Coronavirus-lawn-care-industry

Spring is finally here, and so is the mowing season in most areas.

Every year brings its share of obstacles and hardships. But this year we are facing an unprecedented one. The Coronavirus has forced social distancing and shut down many non-essential businesses in the United States and across the world. Today we look at how your lawn care business can continue to operate and safely navigate the Coronavirus outbreak.

Clean And Sanitize Often, Coronavirus Lives On Surfaces

Coronavirus is a highly infectious disease. One of the hardest parts of containing it is the fact that you could go days without knowing you even have it, continuing to infect those you come in contact with.

A recent study published in The New England Journal of Medicine found that the virus can be detectable in aerosols for up to three hours. Worse than that, the virus can live up to four hours on copper, up to 24 hours on cardboard, and up to three days on plastic and stainless steel.

Every tool that is used in the green industry is made up of some combination of those materials. There are a few practices you can put into place to negate this, though.

Assign tools to individuals daily. Doing this prevents someone else using the same device and potentially spreading the virus. When shifts are over, have someone clean them all with sanitizing wipes or spray, killing whatever germs were left behind. Don’t forget the vehicles and trailers that get used as well.

And while we’re talking about sanitizing, I think it goes without saying that everyone should be thoroughly washing their hands as many times a day as they can. Simple hygiene routines do wonders against this disease.

Minimize Contact Through Social Distancing

Social distancing is an effective way for us to combat the spread of COVID-19 and slow the inundation of our medical facilities. We in the lawn care industry can practice this in several ways.

First, minimize the number of people on each crew. At most, it’s advised to have no more than two workers on a crew. This process will help create distance while traveling in vehicles together. While traveling, weather permitting, leave the windows down to allow fresh air to circulate.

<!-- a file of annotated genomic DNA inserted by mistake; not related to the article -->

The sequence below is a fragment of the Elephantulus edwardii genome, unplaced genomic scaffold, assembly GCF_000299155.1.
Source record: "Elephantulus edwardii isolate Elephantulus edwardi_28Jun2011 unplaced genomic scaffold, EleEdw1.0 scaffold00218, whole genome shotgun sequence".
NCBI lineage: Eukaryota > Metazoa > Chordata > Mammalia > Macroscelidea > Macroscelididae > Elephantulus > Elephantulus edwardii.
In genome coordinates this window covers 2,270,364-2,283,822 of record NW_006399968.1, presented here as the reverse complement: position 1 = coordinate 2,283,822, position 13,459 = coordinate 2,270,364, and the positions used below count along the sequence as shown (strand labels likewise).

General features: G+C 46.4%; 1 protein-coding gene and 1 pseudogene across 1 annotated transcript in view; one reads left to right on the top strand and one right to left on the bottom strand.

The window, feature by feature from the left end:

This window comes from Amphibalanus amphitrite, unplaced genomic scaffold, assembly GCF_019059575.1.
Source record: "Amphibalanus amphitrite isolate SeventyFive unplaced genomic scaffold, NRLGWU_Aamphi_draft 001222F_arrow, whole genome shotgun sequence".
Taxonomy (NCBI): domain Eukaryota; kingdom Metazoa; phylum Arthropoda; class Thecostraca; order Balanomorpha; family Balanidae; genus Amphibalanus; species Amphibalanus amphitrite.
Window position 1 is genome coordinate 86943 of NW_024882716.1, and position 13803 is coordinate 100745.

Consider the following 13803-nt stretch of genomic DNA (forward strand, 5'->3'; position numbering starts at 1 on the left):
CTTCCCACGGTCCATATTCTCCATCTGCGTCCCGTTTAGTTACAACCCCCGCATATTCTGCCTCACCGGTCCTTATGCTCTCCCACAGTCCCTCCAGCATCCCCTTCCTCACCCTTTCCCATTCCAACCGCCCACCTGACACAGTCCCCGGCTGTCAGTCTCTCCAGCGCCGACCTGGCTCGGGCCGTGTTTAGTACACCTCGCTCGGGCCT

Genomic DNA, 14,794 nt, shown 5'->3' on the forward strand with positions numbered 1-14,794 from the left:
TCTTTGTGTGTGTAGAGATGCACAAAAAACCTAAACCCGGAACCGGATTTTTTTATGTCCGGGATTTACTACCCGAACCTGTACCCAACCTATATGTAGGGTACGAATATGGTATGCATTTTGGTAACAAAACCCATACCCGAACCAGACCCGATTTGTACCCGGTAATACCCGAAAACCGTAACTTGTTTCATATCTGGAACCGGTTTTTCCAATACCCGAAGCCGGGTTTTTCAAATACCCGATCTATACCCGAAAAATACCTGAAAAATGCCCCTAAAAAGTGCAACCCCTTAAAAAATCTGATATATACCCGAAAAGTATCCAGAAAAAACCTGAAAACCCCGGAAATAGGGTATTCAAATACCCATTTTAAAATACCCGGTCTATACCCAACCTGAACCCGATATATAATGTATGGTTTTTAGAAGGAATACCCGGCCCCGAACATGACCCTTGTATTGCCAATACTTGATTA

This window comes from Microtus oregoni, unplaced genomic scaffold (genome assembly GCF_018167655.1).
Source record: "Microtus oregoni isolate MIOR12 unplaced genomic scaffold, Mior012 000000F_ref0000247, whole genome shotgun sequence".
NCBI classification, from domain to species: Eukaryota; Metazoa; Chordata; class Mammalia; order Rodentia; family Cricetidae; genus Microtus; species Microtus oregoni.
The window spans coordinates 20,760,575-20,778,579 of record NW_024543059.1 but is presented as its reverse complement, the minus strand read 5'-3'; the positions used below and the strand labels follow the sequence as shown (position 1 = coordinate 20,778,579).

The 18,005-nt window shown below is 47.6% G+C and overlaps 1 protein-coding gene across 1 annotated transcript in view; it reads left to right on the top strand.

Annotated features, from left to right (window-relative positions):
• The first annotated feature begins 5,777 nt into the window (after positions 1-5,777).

Next, we should practice social distancing with our customers as well. Reach out to each customer the day before to ensure that they still want the job done. Most people still want to keep as much of a routine as possible, but some might want to wait until this pandemic calms down. Any communication while on the property should happen through a phone conversation, again minimizing face-to-face interactions.

Lastly, ask the customer to pay their bills remotely. Using lawn care management software like CLIPitc allows your customers to pay through the online portal. Setting up Card Connect is a simple and easy process. Check out our quick video about the process here.

If You’re Sick, Stay At Home

Our businesses are essential to our lively hoods, so having employees miss days due to being sick can be frustrating. Many times the paycheck is just as important to those employees, and they’ll try to work through common colds.

The Coronavirus has forced us to reconsider how we handle being sick and working. Not only should you be concerned with your health, but just as importantly, be concerned about spreading the virus to others who might be more at risk.

When employees are showing symptoms of Coronavirus, do the right thing, and require them to go home and get tested. If your company gives sick days, encourage them to use as much as they need, and follow self-quarantine guidelines. Be prepared for some employees to be upset with this policy, but it’s your job to protect your employees’ health and wellbeing.

Talk with your staff and urge them to use precautions if they are showing any symptoms of COVID-19. Having to reschedule a few jobs now will have less impact than allowing them to continue working, which puts your entire operation at risk, along with your customers.

Stay Vigilant And We’ll All Make It Through

This is a tough time for the world, our country, and us as individuals. The National Association of Landscape Professionals(NALP) keeps its website updated with information about regulations and guidance surrounding Coronavirus as best they can. CLIP Software has dedicated our Instagram page to keeping everyone informed about their state mandates as well. Every state has its own executive orders that are being issued, so be sure to know what’s happening in your state.

While we might have to take a few more precautions than usual, business should move forward relatively unaffected for those in the green industry. Reassure your employees and your customers that you are there for them in this difficult time.

Together, we have an opportunity to provide some much-needed stability and routine back into a crazy time in history. Happy mowing, and stay safe!